For the reasons set forth below, the court finds that plaintiff is barred by the Eleventh Amendment from bringing claims against defendant Governor Brown for monetary damages, and is also barred from bringing claims against defendant CDCR for monetary damages and injunctive relief, under Title I of the ADA, the ADEA and § 1983.
According to the Eleventh Amendment, "[t]he Judicial power of the United States shall not be construed to extend to any suit in law or equity, commenced or prosecuted against one of the United States by Citizens of Another State, or by Citizens or Subjects of any Foreign State." The Supreme Court has noted: "The [Eleventh] Amendment . . . enacts a sovereign immunity from suit, rather than a nonwaivable limit on the federal judiciary's subject matter jurisdiction." Idaho v. Couer d'Alene Tribe, 521 U.S. 261, 267,***** 2028, 138 L. Ed. 2d 438 (1997). "The Eleventh Amendment prohibits federal courts from hearing suits brought against an unconsenting state. Though its language might suggest otherwise, the Eleventh Amendment has long been construed to extend to suits brought against a state by its own citizens, as well as by citizens of other  states." Brooks v. Sulphur Springs Valley Elec. Coop., 951 F.2d 1050, 1053 (9th Cir. 1991). See also Seminole Tribe of Fla. v. Florida, 517 U.S. 44, 54-55,***** 1114, 134 L. Ed. 2d 252 (1996); Puerto Rico Aqueduct Sewer Auth. v. Metcalf & Eddy, Inc., 506 U.S. 139, 144,***** 684, 121 L. Ed. 2d 605 (1993); Austin v. State Indus. Ins. Sys., 939 F.2d 676, 677 (9th Cir. 1991).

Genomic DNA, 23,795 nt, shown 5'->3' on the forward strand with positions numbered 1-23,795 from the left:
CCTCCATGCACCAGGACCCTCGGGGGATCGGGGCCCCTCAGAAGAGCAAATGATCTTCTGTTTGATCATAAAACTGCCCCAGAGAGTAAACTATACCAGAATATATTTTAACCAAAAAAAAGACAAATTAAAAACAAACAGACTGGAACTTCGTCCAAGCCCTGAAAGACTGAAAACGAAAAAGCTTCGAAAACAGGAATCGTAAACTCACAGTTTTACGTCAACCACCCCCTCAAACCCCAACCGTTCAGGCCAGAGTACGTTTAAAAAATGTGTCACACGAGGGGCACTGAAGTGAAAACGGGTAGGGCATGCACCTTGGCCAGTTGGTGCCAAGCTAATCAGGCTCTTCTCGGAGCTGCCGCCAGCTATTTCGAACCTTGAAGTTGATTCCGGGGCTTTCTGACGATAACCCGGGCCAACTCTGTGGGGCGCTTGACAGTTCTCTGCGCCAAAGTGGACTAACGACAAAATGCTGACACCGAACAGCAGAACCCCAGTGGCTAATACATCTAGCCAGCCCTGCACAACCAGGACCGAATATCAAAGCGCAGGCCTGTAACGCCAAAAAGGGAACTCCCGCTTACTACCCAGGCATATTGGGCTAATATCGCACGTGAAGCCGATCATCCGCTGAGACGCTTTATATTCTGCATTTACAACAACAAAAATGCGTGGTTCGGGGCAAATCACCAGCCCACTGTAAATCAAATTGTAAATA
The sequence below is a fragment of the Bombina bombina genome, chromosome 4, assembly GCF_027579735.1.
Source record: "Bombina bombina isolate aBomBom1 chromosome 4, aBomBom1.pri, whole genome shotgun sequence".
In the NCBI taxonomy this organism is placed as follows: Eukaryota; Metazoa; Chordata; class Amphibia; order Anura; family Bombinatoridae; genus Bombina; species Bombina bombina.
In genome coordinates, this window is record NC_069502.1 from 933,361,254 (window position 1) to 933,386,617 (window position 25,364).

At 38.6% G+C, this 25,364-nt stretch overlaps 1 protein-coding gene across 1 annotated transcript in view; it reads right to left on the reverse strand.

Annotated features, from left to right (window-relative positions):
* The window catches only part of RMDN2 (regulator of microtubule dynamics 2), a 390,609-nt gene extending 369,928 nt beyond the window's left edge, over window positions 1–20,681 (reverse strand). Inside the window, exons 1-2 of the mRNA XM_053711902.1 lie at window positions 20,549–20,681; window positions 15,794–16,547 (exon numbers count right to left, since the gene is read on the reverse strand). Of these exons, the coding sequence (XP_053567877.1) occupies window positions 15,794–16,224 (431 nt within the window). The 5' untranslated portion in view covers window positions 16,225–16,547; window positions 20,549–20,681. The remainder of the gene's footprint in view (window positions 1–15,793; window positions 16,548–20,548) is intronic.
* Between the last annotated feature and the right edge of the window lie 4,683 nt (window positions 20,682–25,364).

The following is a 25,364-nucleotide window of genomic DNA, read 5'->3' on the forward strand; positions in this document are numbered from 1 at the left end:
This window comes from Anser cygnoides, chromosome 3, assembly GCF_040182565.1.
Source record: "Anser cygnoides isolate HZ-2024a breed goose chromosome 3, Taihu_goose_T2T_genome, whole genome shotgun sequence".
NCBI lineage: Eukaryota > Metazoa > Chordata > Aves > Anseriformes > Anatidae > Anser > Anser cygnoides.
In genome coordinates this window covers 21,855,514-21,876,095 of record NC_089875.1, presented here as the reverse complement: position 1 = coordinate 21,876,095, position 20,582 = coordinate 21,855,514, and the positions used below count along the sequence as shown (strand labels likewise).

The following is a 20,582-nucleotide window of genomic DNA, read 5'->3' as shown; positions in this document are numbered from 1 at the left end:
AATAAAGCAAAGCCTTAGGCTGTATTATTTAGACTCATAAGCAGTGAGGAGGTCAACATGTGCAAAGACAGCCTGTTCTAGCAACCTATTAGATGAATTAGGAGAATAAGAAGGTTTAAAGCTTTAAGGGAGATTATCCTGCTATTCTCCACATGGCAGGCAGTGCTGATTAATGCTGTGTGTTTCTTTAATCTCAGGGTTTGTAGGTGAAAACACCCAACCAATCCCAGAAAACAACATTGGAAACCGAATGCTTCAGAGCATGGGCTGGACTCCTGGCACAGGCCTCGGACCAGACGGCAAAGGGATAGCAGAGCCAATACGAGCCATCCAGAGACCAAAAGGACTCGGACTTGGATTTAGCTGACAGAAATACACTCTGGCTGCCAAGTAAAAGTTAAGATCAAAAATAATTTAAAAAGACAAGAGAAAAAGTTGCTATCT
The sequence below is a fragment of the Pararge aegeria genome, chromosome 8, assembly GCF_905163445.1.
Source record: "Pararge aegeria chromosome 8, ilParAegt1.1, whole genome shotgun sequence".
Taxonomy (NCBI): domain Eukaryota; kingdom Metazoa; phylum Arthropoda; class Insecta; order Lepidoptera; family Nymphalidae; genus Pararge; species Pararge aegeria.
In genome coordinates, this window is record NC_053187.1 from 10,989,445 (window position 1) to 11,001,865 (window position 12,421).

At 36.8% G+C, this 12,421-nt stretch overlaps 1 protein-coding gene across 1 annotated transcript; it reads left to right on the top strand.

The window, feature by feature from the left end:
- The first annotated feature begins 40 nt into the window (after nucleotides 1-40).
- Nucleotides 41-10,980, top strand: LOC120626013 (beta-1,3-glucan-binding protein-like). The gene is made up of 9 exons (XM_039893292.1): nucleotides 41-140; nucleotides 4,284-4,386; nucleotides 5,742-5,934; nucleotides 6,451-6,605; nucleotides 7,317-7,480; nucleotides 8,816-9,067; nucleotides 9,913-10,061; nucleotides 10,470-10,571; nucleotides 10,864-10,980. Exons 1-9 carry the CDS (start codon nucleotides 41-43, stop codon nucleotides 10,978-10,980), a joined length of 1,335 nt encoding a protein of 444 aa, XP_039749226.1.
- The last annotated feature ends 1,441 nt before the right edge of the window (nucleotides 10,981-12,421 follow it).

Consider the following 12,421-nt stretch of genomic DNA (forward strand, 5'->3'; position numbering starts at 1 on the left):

Kirby v. Brown, 2013 U.S. Dist. LEXIS 127068, *17-18, 2013 WL(###) ###-####(E.D. Cal. Sept. 4, 2013)